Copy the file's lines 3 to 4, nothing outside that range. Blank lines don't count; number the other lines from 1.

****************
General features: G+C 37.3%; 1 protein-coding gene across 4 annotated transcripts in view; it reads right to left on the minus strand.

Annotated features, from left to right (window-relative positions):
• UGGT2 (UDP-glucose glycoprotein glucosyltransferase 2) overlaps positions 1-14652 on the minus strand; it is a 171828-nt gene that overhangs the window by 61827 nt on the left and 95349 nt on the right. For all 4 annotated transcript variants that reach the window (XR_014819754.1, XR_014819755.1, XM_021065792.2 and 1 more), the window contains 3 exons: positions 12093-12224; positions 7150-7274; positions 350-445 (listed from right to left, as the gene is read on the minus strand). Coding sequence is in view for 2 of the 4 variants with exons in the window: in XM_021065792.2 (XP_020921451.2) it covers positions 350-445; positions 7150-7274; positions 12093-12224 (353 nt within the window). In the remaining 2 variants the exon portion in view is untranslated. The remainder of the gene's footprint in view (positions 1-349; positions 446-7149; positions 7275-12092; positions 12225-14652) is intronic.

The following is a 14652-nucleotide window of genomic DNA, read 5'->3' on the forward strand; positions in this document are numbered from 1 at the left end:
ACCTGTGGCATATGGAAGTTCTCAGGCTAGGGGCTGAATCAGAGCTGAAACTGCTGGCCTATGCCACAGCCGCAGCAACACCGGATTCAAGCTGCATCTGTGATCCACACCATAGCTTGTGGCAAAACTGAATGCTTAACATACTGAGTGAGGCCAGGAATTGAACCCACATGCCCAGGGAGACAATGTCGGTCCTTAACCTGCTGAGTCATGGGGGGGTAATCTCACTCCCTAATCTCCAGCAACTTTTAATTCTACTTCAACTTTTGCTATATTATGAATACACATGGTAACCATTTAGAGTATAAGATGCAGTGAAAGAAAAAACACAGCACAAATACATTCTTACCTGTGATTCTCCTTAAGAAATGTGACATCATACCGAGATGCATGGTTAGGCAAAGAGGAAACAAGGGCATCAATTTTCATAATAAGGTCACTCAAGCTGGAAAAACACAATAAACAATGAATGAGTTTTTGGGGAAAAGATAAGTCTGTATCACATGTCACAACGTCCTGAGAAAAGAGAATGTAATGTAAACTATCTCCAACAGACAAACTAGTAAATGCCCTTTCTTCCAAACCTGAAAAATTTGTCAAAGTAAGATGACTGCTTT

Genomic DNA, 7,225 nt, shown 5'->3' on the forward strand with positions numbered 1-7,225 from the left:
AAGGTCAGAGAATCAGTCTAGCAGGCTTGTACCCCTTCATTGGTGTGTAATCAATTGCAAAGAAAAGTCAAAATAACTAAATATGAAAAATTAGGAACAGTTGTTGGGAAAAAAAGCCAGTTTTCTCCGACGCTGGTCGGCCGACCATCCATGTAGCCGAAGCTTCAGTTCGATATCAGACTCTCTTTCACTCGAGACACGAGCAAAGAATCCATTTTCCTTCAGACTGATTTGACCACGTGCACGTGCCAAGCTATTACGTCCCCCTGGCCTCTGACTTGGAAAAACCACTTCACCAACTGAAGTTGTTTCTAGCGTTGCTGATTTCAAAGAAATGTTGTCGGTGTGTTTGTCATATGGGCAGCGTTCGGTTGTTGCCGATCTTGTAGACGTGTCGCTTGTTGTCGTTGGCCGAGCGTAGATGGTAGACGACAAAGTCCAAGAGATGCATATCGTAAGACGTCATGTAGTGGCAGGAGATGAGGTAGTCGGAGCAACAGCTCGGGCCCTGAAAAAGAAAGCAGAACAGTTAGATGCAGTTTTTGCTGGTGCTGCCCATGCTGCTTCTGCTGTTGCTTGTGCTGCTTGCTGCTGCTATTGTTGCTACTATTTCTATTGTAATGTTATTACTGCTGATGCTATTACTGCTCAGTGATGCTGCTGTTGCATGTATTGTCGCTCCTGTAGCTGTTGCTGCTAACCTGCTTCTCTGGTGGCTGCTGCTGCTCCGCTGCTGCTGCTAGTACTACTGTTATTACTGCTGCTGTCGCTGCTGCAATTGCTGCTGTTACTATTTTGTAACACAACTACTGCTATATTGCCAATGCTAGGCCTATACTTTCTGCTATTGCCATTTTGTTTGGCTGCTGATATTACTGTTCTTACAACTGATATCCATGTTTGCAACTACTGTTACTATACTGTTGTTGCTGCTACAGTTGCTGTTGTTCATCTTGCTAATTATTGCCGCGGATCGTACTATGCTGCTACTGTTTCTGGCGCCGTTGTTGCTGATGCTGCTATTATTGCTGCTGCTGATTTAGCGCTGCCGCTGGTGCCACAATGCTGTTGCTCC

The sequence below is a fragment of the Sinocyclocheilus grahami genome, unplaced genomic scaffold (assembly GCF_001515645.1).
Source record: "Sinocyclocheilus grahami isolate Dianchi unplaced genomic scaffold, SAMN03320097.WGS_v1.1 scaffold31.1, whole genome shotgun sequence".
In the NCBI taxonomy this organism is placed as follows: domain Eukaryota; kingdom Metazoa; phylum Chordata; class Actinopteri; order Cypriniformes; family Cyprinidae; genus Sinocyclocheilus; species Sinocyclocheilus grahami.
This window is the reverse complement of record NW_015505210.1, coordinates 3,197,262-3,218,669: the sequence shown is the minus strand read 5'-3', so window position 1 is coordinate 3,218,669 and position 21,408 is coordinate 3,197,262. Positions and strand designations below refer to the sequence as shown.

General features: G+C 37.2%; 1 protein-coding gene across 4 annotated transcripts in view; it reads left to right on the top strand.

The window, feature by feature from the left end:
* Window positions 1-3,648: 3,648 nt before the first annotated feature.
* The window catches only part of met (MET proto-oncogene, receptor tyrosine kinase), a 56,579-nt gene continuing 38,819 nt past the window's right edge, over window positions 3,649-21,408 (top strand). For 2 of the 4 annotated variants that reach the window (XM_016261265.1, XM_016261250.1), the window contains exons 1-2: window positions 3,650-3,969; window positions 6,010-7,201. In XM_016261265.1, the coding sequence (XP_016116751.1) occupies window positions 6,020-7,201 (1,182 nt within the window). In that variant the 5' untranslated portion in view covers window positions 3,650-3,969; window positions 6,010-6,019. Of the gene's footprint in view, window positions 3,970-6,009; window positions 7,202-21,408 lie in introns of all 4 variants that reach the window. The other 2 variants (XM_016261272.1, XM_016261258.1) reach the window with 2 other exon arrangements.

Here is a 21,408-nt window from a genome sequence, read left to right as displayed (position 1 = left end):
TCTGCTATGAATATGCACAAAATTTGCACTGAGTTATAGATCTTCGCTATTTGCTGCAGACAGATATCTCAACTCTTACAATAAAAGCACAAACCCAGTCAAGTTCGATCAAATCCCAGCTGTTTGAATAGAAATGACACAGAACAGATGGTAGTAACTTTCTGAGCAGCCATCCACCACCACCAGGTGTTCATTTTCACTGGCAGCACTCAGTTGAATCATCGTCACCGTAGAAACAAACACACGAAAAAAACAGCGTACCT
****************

• UGGT2 (UDP-glucose glycoprotein glucosyltransferase 2) overlaps positions 1-14652 on the minus strand; it is a 171828-nt gene that overhangs the window by 61827 nt on the left and 95349 nt on the right. For all 4 annotated transcript variants that reach the window (XR_014819754.1, XR_014819755.1, XM_021065792.2 and 1 more), the window contains 3 exons: positions 12093-12224; positions 7150-7274; positions 350-445 (listed from right to left, as the gene is read on the minus strand). Coding sequence is in view for 2 of the 4 variants with exons in the window: in XM_021065792.2 (XP_020921451.2) it covers positions 350-445; positions 7150-7274; positions 12093-12224 (353 nt within the window). In the remaining 2 variants the exon portion in view is untranslated. The remainder of the gene's footprint in view (positions 1-349; positions 446-7149; positions 7275-12092; positions 12225-14652) is intronic.

The following is a 14652-nucleotide window of genomic DNA, read 5'->3' on the forward strand; positions in this document are numbered from 1 at the left end: